Data Scientist

Job Description:

Data scientists use software, artificial intelligence and machine learning to analyse and interpret large amounts of data

Job Category:
Government & Public Services

What you will do:

Day-to-day tasks could include:

  • use data to identify, manage and solve business problems
  • gather and manage data from different sources to create models and test hypotheses
  • manipulate, analyse and visualise data using statistical software
  • produce recommendations and explain them to different audiences
  • build complex mathematical and analytical models using algorithms and machine learning techniques
  • identify and explain how AI and data science can benefit your organisation
  • keep up to date with developments in data science and AI


You’ll need:

  • knowledge of maths and statistics
  • knowledge of computer operating systems and software packages like R or Python
  • an understanding of how businesses are managed and operated
  • to be able to use a computer and the main software packages competently

As well as:

  • the ability to think clearly using logic and reasoning
  • excellent verbal communication skills
  • strong analytical and problem-solving skills
  • a curious and inquisitive mindset
  • to be thorough and pay attention to detail (organisational skills)
  • excellent written communication skills – the ability to communicate complex findings to non-technical audiences
  • continuous learning and staying updated with the latest trends and technologies in data science are essential for success in this dynamic field (adaptable)
Illustration of employee looking at workspace

Entry Requirements:

You can get into this job through a:

  • university course
  • an apprenticeship
  • working towards
  • a graduate training scheme

With a relevant degree or postgraduate qualification, you can apply for graduate training schemes in AI and data science. Particularly relevant subjects include:

  • maths
  • statistics
  • computer science
  • data science
  • operational research

Subjects that teach high-level statistics, like physics, engineering or psychology may also be useful.

Graduates of other subjects may still be able to enter AI and data science, for example, by doing a master’s conversion course.

People from backgrounds that are under-represented in the profession, may be able to get financial support through a scholarship to do this.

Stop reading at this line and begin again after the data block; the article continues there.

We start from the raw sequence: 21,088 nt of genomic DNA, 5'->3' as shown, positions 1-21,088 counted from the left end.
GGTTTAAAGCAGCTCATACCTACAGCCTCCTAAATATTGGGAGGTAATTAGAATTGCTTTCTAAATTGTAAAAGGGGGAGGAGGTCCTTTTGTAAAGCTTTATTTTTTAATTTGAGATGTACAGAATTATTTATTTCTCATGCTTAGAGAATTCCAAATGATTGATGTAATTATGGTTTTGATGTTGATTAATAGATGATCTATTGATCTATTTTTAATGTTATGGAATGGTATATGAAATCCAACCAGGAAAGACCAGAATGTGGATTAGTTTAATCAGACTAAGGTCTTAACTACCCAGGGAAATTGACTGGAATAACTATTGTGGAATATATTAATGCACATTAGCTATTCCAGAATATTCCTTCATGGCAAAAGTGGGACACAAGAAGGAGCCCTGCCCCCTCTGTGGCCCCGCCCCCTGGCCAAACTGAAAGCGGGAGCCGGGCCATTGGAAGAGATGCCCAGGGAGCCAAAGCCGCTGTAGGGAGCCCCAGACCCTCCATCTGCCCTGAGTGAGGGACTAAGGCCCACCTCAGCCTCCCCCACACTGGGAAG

Work experience through internships and year in industry placements will give you an advantage when looking for jobs.

Try to get experience of relevant coding, analysis and data manipulation software packages like:

  • R
  • SQL
  • Python
  • Power BI
  • Excel

You may be able to get into this job through a degree apprenticeship.

Relevant apprenticeships include:

  • data scientist integrated degree apprenticeship
  • artificial intelligence (AI) data specialist higher apprenticeship
  • digital and technology solutions specialist degree apprenticeship

It may be possible to start in an entry-level job that involves working with data and work your way up into a data scientist position. You could do this by doing work-based qualifications or teaching yourself through online learning.

You would need to show an interest in solving problems and understanding how businesses work. Knowledge of maths and statistics, and some experience of computer operating systems would also be useful.

Other Routes
Data scientists work in lots of different sectors and often you can transfer the skills you develop between these sectors. You may be able to find trainee roles or graduate schemes with:

  • government departments
  • healthcare organisations
  • finance and professional services firms
  • IT companies
  • retail and sales organisations
  • university research departments

School Subjects

To become a Data Scientist in the UK, specific GCSE subjects are not mandatory, but certain subjects can be beneficial in providing a foundation for the necessary skills and knowledge in this field, such as:

  1. Mathematics: Strong mathematical skills are essential for understanding statistical concepts, algebra, calculus, and data analysis techniques.
  2. Computer Science: Knowledge of computer programming and coding languages, such as Python or R, is crucial in data analysis and machine learning.
  3. Physics: Physics can provide a foundation for understanding scientific modeling and complex data systems.
  4. Statistics: Studying statistics can help in understanding probability, hypothesis testing, and other statistical methods used in data analysis.
  5. ICT (Information and Communication Technology): Knowledge of ICT is valuable for working with data visualization tools and databases.
  6. Business Studies or Economics: These subjects can provide insights into real-world applications of data analysis in business and economics.

Working Hours and Environment:

You could work in an office or remotely –  working typically 37-39 hours a week

Career Path & Progression:

You could specialise in a specific area like:

  • artificial intelligence
  • machine learning
  • database management

You could move into a more senior data scientist role or take on responsibility for people or project management.

You could move between different sectors or go into academic research and teaching.

You may be able to work as a freelance consultant.